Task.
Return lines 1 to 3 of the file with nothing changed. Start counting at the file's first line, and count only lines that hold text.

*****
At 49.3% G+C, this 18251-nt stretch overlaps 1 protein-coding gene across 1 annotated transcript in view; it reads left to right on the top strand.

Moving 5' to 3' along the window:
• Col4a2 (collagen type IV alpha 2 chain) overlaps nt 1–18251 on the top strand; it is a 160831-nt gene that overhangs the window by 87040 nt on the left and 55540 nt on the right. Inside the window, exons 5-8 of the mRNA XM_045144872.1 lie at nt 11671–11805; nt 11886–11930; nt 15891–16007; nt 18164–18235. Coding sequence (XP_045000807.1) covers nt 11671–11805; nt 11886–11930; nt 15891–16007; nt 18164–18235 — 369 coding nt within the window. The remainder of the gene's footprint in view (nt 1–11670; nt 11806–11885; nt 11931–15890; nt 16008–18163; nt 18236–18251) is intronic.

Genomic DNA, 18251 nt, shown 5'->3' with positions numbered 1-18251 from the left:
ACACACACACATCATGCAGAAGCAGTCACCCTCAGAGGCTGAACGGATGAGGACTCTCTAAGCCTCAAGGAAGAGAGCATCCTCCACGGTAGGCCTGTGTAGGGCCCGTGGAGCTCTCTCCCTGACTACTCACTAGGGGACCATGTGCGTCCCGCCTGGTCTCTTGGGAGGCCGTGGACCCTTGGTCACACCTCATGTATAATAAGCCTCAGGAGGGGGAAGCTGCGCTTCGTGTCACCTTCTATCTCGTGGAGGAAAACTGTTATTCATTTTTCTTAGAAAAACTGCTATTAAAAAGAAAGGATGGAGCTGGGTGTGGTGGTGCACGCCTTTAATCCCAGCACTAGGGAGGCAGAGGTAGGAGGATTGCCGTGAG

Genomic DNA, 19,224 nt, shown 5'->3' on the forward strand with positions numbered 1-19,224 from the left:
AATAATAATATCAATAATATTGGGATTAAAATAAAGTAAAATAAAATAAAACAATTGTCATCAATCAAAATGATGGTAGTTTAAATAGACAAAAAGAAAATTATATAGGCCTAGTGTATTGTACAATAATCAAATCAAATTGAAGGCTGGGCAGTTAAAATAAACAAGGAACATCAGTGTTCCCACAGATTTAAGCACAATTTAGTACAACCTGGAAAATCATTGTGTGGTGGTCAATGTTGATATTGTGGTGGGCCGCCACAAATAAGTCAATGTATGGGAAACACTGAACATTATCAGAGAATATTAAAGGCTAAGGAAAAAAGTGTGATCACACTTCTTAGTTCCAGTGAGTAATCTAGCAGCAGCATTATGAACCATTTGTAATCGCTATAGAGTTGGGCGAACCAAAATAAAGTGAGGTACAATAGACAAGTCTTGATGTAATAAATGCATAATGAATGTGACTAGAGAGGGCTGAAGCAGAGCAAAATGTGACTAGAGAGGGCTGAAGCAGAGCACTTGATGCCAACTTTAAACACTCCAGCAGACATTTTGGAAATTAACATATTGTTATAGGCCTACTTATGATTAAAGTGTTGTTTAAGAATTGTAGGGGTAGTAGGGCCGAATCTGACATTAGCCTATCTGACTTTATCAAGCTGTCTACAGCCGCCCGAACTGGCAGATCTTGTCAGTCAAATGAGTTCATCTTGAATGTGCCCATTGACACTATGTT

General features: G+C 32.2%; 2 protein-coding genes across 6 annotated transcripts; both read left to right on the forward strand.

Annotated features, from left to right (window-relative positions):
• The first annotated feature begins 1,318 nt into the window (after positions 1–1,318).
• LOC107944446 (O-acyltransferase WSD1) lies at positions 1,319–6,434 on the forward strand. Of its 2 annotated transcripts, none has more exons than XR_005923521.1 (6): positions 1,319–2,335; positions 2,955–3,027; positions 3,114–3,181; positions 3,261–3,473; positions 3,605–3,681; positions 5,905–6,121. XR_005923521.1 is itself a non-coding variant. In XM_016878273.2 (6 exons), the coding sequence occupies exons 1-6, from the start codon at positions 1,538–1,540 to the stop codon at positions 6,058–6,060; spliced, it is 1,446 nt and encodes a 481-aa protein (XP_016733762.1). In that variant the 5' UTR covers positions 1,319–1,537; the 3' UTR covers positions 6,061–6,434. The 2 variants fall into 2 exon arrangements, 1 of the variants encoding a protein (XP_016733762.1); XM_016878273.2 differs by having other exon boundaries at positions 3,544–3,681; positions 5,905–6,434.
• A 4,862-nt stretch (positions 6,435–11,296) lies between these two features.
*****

At 49.3% G+C, this 18251-nt stretch overlaps 1 protein-coding gene across 1 annotated transcript in view; it reads left to right on the top strand.

Moving 5' to 3' along the window:
• Col4a2 (collagen type IV alpha 2 chain) overlaps nt 1–18251 on the top strand; it is a 160831-nt gene that overhangs the window by 87040 nt on the left and 55540 nt on the right. Inside the window, exons 5-8 of the mRNA XM_045144872.1 lie at nt 11671–11805; nt 11886–11930; nt 15891–16007; nt 18164–18235. Coding sequence (XP_045000807.1) covers nt 11671–11805; nt 11886–11930; nt 15891–16007; nt 18164–18235 — 369 coding nt within the window. The remainder of the gene's footprint in view (nt 1–11670; nt 11806–11885; nt 11931–15890; nt 16008–18163; nt 18236–18251) is intronic.